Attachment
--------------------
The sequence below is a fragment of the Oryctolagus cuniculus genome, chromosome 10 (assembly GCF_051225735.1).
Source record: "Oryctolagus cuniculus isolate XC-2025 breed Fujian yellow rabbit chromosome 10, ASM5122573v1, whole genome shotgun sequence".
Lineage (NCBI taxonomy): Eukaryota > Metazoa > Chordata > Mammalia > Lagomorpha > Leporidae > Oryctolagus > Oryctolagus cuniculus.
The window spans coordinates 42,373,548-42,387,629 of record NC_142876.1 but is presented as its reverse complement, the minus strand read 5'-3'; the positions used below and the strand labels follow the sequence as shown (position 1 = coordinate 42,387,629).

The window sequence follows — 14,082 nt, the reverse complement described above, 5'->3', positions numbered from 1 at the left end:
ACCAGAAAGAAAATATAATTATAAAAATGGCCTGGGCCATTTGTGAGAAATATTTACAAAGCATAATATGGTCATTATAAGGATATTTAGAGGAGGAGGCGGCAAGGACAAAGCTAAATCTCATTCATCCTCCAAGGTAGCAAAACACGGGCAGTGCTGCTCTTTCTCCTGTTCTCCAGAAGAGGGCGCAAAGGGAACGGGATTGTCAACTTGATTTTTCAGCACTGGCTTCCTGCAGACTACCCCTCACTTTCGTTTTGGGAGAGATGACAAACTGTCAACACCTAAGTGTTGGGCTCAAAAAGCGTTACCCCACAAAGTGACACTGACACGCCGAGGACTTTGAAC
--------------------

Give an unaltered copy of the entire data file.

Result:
The sequence below is a fragment of the Oryctolagus cuniculus genome, chromosome 10 (assembly GCF_051225735.1).
Source record: "Oryctolagus cuniculus isolate XC-2025 breed Fujian yellow rabbit chromosome 10, ASM5122573v1, whole genome shotgun sequence".
Lineage (NCBI taxonomy): Eukaryota > Metazoa > Chordata > Mammalia > Lagomorpha > Leporidae > Oryctolagus > Oryctolagus cuniculus.
The window spans coordinates 42,373,548-42,387,629 of record NC_142876.1 but is presented as its reverse complement, the minus strand read 5'-3'; the positions used below and the strand labels follow the sequence as shown (position 1 = coordinate 42,387,629).

The window sequence follows — 14,082 nt, the reverse complement described above, 5'->3', positions numbered from 1 at the left end:
ACCAGAAAGAAAATATAATTATAAAAATGGCCTGGGCCATTTGTGAGAAATATTTACAAAGCATAATATGGTCATTATAAGGATATTTAGAGGAGGAGGCGGCAAGGACAAAGCTAAATCTCATTCATCCTCCAAGGTAGCAAAACACGGGCAGTGCTGCTCTTTCTCCTGTTCTCCAGAAGAGGGCGCAAAGGGAACGGGATTGTCAACTTGATTTTTCAGCACTGGCTTCCTGCAGACTACCCCTCACTTTCGTTTTGGGAGAGATGACAAACTGTCAACACCTAAGTGTTGGGCTCAAAAAGCGTTACCCCACAAAGTGACACTGACACGCCGAGGACTTTGAAC